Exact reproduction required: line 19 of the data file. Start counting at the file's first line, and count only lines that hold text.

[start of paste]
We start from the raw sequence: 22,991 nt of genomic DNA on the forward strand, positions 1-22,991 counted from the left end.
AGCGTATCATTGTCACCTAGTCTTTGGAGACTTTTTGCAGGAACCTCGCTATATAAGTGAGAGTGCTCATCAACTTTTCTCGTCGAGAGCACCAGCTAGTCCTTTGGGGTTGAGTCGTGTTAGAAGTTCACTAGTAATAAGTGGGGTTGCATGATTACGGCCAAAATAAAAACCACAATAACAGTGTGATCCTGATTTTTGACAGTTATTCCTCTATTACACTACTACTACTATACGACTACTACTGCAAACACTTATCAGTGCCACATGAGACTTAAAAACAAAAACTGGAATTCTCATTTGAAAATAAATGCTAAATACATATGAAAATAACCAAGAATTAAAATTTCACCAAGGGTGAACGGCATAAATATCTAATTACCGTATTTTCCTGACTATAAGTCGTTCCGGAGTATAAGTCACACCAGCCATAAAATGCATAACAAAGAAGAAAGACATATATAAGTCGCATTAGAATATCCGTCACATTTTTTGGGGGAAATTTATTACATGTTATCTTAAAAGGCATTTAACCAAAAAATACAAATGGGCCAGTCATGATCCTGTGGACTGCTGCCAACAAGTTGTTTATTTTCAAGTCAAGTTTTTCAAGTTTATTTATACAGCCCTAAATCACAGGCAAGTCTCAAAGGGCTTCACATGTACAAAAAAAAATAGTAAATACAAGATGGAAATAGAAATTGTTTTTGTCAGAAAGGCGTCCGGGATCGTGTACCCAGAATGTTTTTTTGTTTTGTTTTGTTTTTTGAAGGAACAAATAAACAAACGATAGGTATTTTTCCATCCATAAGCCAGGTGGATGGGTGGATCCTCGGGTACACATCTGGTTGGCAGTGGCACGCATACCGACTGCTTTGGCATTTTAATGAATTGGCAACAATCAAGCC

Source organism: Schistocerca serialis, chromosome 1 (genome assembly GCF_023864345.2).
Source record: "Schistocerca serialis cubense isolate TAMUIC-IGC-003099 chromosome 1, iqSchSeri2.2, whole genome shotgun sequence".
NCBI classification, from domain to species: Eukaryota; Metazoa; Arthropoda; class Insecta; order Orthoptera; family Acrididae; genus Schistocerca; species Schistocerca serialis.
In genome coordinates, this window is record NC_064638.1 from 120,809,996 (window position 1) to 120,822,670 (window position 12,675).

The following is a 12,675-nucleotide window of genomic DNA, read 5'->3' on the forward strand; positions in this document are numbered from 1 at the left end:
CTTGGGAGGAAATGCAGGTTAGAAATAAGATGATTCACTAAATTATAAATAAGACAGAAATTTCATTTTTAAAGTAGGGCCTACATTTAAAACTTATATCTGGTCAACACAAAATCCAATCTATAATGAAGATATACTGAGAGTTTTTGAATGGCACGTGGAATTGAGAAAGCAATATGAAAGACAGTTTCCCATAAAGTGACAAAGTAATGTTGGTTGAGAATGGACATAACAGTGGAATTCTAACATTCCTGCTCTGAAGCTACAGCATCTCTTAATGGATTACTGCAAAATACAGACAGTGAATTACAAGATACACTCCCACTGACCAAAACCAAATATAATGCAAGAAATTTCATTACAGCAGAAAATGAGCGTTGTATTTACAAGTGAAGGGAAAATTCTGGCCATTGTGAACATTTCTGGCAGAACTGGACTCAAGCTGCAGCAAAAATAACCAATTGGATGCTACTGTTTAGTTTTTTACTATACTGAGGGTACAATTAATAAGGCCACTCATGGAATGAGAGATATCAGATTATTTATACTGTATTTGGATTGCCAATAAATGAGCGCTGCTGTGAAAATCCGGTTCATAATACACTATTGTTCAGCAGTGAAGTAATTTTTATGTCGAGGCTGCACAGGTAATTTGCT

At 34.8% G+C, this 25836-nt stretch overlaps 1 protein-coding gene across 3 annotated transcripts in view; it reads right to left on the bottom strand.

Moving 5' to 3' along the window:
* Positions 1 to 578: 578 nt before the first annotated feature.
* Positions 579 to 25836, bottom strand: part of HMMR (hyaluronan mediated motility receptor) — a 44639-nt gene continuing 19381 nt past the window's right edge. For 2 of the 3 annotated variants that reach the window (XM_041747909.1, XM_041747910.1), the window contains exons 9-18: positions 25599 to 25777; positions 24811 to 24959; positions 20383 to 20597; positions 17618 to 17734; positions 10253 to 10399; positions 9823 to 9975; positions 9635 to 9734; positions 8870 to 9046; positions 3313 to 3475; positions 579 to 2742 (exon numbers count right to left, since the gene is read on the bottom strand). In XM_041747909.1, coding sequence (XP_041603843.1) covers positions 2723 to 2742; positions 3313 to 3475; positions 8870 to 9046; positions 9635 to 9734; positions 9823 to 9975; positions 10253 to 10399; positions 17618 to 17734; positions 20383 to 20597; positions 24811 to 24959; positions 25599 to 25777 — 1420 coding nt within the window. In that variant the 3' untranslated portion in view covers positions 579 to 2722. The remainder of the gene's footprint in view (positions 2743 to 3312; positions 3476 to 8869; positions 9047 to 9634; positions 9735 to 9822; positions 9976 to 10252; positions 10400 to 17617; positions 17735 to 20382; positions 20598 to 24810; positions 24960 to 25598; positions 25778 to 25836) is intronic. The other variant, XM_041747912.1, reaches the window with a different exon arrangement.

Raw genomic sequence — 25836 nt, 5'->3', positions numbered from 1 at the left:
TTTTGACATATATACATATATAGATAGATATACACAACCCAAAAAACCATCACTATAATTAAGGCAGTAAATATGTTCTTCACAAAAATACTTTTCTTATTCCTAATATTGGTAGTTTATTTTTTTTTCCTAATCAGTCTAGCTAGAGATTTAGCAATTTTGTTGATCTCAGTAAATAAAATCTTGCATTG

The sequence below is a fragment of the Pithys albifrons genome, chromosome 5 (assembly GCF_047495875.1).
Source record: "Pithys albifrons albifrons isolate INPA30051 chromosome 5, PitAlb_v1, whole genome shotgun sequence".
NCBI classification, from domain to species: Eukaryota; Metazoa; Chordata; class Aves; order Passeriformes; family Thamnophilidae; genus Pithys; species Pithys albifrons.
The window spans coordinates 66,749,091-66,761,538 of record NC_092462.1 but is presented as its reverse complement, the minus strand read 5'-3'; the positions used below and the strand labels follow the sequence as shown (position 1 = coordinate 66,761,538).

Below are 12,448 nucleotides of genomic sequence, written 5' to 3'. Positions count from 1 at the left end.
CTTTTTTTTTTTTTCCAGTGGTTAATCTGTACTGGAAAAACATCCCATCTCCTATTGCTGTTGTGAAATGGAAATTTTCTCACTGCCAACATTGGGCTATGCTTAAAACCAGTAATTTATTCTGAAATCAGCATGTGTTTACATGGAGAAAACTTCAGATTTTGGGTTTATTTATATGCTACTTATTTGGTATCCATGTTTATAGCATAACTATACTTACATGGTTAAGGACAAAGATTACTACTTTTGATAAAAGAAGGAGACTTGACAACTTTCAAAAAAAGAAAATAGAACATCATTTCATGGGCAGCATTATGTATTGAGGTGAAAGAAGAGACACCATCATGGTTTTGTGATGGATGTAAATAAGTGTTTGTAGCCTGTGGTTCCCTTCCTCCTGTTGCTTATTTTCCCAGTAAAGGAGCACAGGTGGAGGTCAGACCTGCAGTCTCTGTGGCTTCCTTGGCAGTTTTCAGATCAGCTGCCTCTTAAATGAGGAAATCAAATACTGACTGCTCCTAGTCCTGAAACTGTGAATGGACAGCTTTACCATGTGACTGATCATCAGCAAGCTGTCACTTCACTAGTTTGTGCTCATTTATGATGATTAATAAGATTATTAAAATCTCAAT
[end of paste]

Below are 12,448 nucleotides of genomic sequence, written 5' to 3'. Positions count from 1 at the left end.